The Latest HVACR Diagnostic Tools

By: Reggie Hucks | Jun 30, 2020

Just as a doctor needs diagnostic tools for the human body’s electrical and hydraulic systems, the HVAC technician requires tools to “look” inside air conditioning and refrigeration circuits. When large HVAC commercial systems are down, the technician feels the pressure to get systems back online. It takes a well-trained professional to properly repair big commercial refrigeration and air conditioning installations. Having high quality diagnostic equipment is the technician’s best friend for getting things fixed and working faster. Here are some examples of todays most advanced tools for HVAC troubleshooting.

 Must-Have Tools

The “New” Refrigerant Gauges

Refrigerant gauges have changed a lot since the days of the R22/R12 manifold models. The older compound gauges would indicate pressures and associated temperature of the refrigerant, but that was it. Today’s refrigerant system analyzers display evaporation temperatures, sub-cooling, superheat, system pressures, and saturation temperatures. Add-on accessories can display vacuum measurements too. This tool can replace several old school thermometers along with the manifold and vacuum gauges. Precision and speed are big benefits for the technician with this setup.

Electronic Psychrometers

Psychrometers measure relative humidity in the air known as the “wet bulb” temperature. Knowing the moisture content in the air is important when checking the performance of a cooling system.  The old models, known as sling psychrometers, had a wick dipped in water, which covered an analog thermometer. Included in the setup was another analog thermometer without a wick (the dry bulb). The operator would swing the thermometers in the air for a prescribed amount of time, and then take a reading. The new electronic models are battery powered, require no slinging or wet wicks, and instantly produce readings. Dry bulb temperature, wet bulb temperature, and percent relative humidity can be measured in a few short minutes.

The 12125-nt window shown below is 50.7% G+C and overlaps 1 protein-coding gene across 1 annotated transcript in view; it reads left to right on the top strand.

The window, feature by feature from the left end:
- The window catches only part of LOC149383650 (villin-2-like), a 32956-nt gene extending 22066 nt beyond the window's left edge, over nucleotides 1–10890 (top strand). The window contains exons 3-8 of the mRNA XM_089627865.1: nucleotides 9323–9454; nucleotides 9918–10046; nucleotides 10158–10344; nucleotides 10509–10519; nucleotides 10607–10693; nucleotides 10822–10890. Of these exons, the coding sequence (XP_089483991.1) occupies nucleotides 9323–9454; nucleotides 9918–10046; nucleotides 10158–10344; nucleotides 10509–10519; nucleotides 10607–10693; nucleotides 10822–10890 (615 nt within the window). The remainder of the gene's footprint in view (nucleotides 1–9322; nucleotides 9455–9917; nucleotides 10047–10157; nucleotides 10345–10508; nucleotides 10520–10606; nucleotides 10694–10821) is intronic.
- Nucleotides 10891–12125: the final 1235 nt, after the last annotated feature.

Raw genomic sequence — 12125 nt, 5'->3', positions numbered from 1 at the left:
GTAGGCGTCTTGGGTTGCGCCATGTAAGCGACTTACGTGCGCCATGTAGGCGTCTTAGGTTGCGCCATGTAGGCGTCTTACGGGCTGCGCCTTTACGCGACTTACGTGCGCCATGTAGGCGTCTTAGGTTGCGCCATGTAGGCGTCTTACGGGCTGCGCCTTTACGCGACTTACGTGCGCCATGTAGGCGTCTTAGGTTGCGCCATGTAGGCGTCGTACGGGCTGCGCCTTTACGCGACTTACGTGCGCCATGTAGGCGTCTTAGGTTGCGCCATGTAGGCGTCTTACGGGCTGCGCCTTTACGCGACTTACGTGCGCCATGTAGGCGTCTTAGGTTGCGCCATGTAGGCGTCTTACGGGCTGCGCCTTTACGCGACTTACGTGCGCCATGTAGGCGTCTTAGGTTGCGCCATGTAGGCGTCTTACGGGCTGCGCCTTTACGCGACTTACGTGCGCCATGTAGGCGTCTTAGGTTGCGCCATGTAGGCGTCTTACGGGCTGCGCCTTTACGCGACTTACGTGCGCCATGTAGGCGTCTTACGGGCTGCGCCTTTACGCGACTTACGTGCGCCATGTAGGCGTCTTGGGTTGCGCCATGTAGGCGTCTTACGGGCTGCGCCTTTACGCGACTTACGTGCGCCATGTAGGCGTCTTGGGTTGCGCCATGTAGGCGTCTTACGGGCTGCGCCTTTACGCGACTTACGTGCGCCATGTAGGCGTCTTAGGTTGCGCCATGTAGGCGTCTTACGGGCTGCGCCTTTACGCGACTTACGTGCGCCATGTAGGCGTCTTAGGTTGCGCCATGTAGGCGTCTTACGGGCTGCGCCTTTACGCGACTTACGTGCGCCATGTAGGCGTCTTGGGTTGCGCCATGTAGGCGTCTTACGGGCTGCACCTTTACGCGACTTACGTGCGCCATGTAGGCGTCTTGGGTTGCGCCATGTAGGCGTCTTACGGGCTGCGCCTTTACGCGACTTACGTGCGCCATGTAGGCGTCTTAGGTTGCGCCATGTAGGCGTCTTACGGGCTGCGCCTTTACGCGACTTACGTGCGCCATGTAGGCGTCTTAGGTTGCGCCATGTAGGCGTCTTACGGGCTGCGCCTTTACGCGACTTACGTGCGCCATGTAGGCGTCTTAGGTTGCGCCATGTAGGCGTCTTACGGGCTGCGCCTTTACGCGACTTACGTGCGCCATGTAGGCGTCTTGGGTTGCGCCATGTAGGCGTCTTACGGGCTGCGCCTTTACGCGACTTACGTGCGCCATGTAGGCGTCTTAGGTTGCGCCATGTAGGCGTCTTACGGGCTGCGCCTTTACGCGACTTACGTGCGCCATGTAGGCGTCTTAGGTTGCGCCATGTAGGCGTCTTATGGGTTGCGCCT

Anemometers measure airflow. Older anemometers had a fan or air vanes with an analog gauge that read in feet per minute. Electronic anemometers can measure wind velocity, air speed, and other variables such as air temperature, pressure, and relative humidity. This electronic instrument, like electronic psychrometers, reads quickly without the need for interpolation of numbers.  For troubleshooting fan performance, or where other airflow concerns exist, anemometers are necessary to make precise air volume determinations.

Combination Electric Meters

Need to check voltage, amps, or continuity? How about a meter that does it all? Digital electronic meters have been around for some time and have largely replaced analog versions. The more expensive meters are high quality with many features. Cheaper models are available, but they tend to be less dependable over time. When trouble shooting HVAC electrical systems, reliable meters are required tools for the technician’s job and safety.

These “must have” items are only a short list of what is needed to repair systems. Torches, vacuum pumps, brazing rods, shut-off valves, hand tools, and leak detectors are other tools that must be acquired in order to do the job properly.

When HVAC or refrigeration systems are not working, the HVAC technician can save the day using the right equipment. While the initial investment can be expensive, working without this equipment is nearly impossible. The return in profits will be worth the investment when systems are repaired efficiently and correctly the first time around.

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